The decade's most triggering comedy
As the Biden presidency enters its second year, Treasury Secretary Janet Yellen called the Commander-in-Chief’s economic policy a “remarkable success.”
During an interview with CNBC, Yellen lauded decreases in the unemployment rate while expressing hope for lower inflation.
“A year ago, if you go back to the challenges that we were facing, and the Federal Reserve was facing, unemployment was extremely high. We were all worried that we would be facing a situation like we had after 2008, when it took almost a decade to get back to full employment,” Yellen said. “I think it has to be viewed as a remarkable success that the unemployment has fallen the most in a year in American history.”
Though President Biden’s economy observed 6.4 million new positions filled in 2021, many note that three million jobs lost during COVID-19 and the lockdown-induced recession remain unrecovered. Indeed, one study reveals that $300-per-week federal unemployment checks — extended into September 2021 by President Biden’s American Rescue Plan — caused slower job recovery.
Meanwhile, inflation has risen dramatically from 1.4% to 7% — a four-decade high — under the Biden administration. During the interview, Yellen admitted that she desires lower price level increases as 2022 unfolds.
“I expect inflation throughout much of the year — 12-month changes — to remain above 2%,” she said. “But if we’re successful in controlling the pandemic, I expect inflation to diminish over the course of the year and hopefully revert to normal levels by the end of the year around 2%.”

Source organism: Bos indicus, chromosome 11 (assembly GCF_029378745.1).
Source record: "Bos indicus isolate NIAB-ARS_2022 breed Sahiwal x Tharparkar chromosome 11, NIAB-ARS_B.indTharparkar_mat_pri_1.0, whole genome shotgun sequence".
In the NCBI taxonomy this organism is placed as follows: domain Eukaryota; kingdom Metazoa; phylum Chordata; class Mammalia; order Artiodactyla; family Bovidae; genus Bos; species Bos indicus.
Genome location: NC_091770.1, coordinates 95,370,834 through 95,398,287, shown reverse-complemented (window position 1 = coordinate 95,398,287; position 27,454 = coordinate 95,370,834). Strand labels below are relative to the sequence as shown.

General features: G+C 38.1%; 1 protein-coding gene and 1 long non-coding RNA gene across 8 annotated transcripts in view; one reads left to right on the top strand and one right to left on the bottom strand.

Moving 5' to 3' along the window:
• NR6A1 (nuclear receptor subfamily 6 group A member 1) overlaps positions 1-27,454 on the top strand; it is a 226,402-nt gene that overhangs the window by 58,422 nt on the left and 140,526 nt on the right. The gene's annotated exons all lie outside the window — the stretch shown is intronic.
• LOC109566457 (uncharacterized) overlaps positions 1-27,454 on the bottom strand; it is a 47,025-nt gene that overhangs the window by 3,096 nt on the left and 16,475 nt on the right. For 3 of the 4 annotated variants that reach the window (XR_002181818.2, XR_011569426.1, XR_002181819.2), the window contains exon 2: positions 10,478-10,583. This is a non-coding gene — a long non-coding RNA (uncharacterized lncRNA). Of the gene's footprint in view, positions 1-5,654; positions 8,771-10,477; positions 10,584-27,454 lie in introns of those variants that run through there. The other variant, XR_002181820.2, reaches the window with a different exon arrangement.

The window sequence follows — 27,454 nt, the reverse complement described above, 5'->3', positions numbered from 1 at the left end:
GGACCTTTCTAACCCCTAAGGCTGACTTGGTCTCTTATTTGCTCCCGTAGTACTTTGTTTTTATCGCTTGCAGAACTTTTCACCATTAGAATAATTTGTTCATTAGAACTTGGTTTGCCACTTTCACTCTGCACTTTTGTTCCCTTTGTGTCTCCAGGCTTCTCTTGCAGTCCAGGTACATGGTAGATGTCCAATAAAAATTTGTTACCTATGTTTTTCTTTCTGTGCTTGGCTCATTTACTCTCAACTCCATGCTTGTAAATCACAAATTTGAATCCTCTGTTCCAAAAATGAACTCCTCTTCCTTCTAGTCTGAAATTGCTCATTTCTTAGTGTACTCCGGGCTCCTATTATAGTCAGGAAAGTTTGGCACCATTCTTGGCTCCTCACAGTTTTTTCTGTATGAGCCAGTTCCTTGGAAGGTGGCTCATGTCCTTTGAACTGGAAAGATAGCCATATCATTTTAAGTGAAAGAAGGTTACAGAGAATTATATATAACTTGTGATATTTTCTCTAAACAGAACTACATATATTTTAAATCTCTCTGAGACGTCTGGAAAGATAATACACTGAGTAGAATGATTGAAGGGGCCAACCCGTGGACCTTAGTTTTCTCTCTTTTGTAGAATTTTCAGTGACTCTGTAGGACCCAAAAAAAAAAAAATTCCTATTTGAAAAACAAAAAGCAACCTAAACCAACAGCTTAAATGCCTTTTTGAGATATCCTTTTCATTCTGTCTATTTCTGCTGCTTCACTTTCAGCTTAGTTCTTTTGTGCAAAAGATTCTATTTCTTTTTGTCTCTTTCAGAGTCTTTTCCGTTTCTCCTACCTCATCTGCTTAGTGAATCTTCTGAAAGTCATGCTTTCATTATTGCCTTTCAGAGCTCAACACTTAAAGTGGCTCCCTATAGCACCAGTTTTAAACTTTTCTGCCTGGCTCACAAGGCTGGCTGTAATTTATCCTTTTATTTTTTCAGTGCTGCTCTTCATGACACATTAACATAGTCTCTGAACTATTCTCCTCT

Despite Yellen’s prediction, Larry Lindsey — the director of the National Economic Council under President George W. Bush — recently warned that inflation could be “above” 2021 levels in 2022.
“There is never an example of getting inflation to this level, embedded in the labor market and it ending without recession… I don’t think we’re going to have a recession this year,” he said. “Slower growth, maybe. So I don’t think there’s any chance at all decelerating inflation.”
Although nominal pay for American workers is rising, inflation is rising faster. According to data from the Bureau of Labor Statistics released earlier this month, “real average hourly earnings” — which consider the effect of inflation — decreased by 2.4% from December 2020 to December 2021. In other words, an American earning $50,000 at the beginning of 2021 is currently earning the equivalent of $48,800.
Polls consistently find that the economy is a major pain point for voters evaluating President Biden’s first year. As one Fox Business survey explained: “Just 1 in 6 voters say they are better off financially than they were a year ago, and a majority rates their personal financial situation negatively. That’s a reversal since August, when over half said their finances were in positive shape.”
The same poll found that 47% of Americans believe President Joe Biden’s policies are “hurting” the economy, while only 22% believe they are “helping.” Likewise, 46% believe that Biden’s social spending agenda would “push inflation higher,” while 21% believe it would “help lower inflation.”